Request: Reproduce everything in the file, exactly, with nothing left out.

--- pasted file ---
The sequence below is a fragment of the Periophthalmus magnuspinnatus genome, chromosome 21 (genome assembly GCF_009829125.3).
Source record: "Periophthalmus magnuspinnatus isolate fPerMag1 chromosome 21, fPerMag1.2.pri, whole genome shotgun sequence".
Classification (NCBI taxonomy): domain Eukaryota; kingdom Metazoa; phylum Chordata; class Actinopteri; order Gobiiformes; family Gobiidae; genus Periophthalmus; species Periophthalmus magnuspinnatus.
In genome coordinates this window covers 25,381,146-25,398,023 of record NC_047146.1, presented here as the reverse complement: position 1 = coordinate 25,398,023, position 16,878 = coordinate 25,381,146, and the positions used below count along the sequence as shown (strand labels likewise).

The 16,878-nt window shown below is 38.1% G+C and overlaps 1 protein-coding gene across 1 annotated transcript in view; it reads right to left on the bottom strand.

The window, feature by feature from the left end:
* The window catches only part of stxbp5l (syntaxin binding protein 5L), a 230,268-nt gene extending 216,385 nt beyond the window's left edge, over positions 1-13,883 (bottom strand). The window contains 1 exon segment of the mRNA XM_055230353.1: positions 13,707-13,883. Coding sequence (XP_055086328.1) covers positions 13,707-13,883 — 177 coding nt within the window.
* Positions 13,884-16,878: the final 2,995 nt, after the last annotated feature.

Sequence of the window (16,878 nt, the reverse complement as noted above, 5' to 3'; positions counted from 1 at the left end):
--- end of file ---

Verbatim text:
The sequence below is a fragment of the Periophthalmus magnuspinnatus genome, chromosome 21 (genome assembly GCF_009829125.3).
Source record: "Periophthalmus magnuspinnatus isolate fPerMag1 chromosome 21, fPerMag1.2.pri, whole genome shotgun sequence".
Classification (NCBI taxonomy): domain Eukaryota; kingdom Metazoa; phylum Chordata; class Actinopteri; order Gobiiformes; family Gobiidae; genus Periophthalmus; species Periophthalmus magnuspinnatus.
In genome coordinates this window covers 25,381,146-25,398,023 of record NC_047146.1, presented here as the reverse complement: position 1 = coordinate 25,398,023, position 16,878 = coordinate 25,381,146, and the positions used below count along the sequence as shown (strand labels likewise).

The 16,878-nt window shown below is 38.1% G+C and overlaps 1 protein-coding gene across 1 annotated transcript in view; it reads right to left on the bottom strand.

The window, feature by feature from the left end:
* The window catches only part of stxbp5l (syntaxin binding protein 5L), a 230,268-nt gene extending 216,385 nt beyond the window's left edge, over positions 1-13,883 (bottom strand). The window contains 1 exon segment of the mRNA XM_055230353.1: positions 13,707-13,883. Coding sequence (XP_055086328.1) covers positions 13,707-13,883 — 177 coding nt within the window.
* Positions 13,884-16,878: the final 2,995 nt, after the last annotated feature.

Sequence of the window (16,878 nt, the reverse complement as noted above, 5' to 3'; positions counted from 1 at the left end):